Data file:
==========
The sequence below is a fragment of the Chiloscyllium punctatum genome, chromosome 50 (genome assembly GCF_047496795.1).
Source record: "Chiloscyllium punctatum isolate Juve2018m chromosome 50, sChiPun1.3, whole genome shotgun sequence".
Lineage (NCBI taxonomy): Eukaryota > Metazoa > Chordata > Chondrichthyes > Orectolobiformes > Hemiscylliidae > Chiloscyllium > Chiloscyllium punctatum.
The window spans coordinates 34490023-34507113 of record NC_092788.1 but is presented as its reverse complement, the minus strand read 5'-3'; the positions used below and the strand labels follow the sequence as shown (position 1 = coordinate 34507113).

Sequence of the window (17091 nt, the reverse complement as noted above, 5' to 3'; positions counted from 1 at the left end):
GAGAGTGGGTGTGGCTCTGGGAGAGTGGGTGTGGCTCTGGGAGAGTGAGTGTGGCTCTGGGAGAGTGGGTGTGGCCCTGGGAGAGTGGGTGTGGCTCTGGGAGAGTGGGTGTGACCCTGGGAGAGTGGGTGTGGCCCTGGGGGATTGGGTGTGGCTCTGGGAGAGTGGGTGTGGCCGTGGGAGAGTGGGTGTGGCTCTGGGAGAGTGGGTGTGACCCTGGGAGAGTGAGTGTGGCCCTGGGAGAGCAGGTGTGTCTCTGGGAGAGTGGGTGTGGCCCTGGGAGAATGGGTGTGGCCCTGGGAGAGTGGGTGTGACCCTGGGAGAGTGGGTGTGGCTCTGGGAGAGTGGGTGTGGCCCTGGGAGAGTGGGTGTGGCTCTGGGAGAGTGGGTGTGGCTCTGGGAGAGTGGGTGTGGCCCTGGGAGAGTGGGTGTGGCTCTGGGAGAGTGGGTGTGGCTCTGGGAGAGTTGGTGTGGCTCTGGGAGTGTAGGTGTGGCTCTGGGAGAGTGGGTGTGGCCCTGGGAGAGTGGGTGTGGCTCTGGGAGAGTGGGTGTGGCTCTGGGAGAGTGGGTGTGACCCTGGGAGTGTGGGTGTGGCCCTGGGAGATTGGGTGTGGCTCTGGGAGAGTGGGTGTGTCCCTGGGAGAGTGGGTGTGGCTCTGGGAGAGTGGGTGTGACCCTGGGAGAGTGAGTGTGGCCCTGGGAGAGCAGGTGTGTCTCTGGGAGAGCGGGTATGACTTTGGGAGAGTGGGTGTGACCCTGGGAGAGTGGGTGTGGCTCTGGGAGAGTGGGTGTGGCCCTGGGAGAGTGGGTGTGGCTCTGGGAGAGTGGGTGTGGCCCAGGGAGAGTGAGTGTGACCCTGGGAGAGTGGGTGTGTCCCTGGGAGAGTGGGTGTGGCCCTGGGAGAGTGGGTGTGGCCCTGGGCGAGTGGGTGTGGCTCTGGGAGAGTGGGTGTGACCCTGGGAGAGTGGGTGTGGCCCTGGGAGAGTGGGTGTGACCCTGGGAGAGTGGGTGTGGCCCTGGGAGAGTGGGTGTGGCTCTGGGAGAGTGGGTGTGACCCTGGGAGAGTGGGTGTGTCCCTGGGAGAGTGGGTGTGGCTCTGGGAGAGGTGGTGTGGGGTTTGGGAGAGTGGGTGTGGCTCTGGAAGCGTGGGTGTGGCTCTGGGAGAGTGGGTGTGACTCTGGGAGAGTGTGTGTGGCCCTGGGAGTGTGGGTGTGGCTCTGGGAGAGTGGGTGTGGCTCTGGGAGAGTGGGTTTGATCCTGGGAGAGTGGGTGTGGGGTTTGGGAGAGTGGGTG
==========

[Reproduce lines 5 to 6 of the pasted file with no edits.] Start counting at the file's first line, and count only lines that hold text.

Sequence of the window (17091 nt, the reverse complement as noted above, 5' to 3'; positions counted from 1 at the left end):
GAGAGTGGGTGTGGCTCTGGGAGAGTGGGTGTGGCTCTGGGAGAGTGAGTGTGGCTCTGGGAGAGTGGGTGTGGCCCTGGGAGAGTGGGTGTGGCTCTGGGAGAGTGGGTGTGACCCTGGGAGAGTGGGTGTGGCCCTGGGGGATTGGGTGTGGCTCTGGGAGAGTGGGTGTGGCCGTGGGAGAGTGGGTGTGGCTCTGGGAGAGTGGGTGTGACCCTGGGAGAGTGAGTGTGGCCCTGGGAGAGCAGGTGTGTCTCTGGGAGAGTGGGTGTGGCCCTGGGAGAATGGGTGTGGCCCTGGGAGAGTGGGTGTGACCCTGGGAGAGTGGGTGTGGCTCTGGGAGAGTGGGTGTGGCCCTGGGAGAGTGGGTGTGGCTCTGGGAGAGTGGGTGTGGCTCTGGGAGAGTGGGTGTGGCCCTGGGAGAGTGGGTGTGGCTCTGGGAGAGTGGGTGTGGCTCTGGGAGAGTTGGTGTGGCTCTGGGAGTGTAGGTGTGGCTCTGGGAGAGTGGGTGTGGCCCTGGGAGAGTGGGTGTGGCTCTGGGAGAGTGGGTGTGGCTCTGGGAGAGTGGGTGTGACCCTGGGAGTGTGGGTGTGGCCCTGGGAGATTGGGTGTGGCTCTGGGAGAGTGGGTGTGTCCCTGGGAGAGTGGGTGTGGCTCTGGGAGAGTGGGTGTGACCCTGGGAGAGTGAGTGTGGCCCTGGGAGAGCAGGTGTGTCTCTGGGAGAGCGGGTATGACTTTGGGAGAGTGGGTGTGACCCTGGGAGAGTGGGTGTGGCTCTGGGAGAGTGGGTGTGGCCCTGGGAGAGTGGGTGTGGCTCTGGGAGAGTGGGTGTGGCCCAGGGAGAGTGAGTGTGACCCTGGGAGAGTGGGTGTGTCCCTGGGAGAGTGGGTGTGGCCCTGGGAGAGTGGGTGTGGCCCTGGGCGAGTGGGTGTGGCTCTGGGAGAGTGGGTGTGACCCTGGGAGAGTGGGTGTGGCCCTGGGAGAGTGGGTGTGACCCTGGGAGAGTGGGTGTGGCCCTGGGAGAGTGGGTGTGGCTCTGGGAGAGTGGGTGTGACCCTGGGAGAGTGGGTGTGTCCCTGGGAGAGTGGGTGTGGCTCTGGGAGAGGTGGTGTGGGGTTTGGGAGAGTGGGTGTGGCTCTGGAAGCGTGGGTGTGGCTCTGGGAGAGTGGGTGTGACTCTGGGAGAGTGTGTGTGGCCCTGGGAGTGTGGGTGTGGCTCTGGGAGAGTGGGTGTGGCTCTGGGAGAGTGGGTTTGATCCTGGGAGAGTGGGTGTGGGGTTTGGGAGAGTGGGTG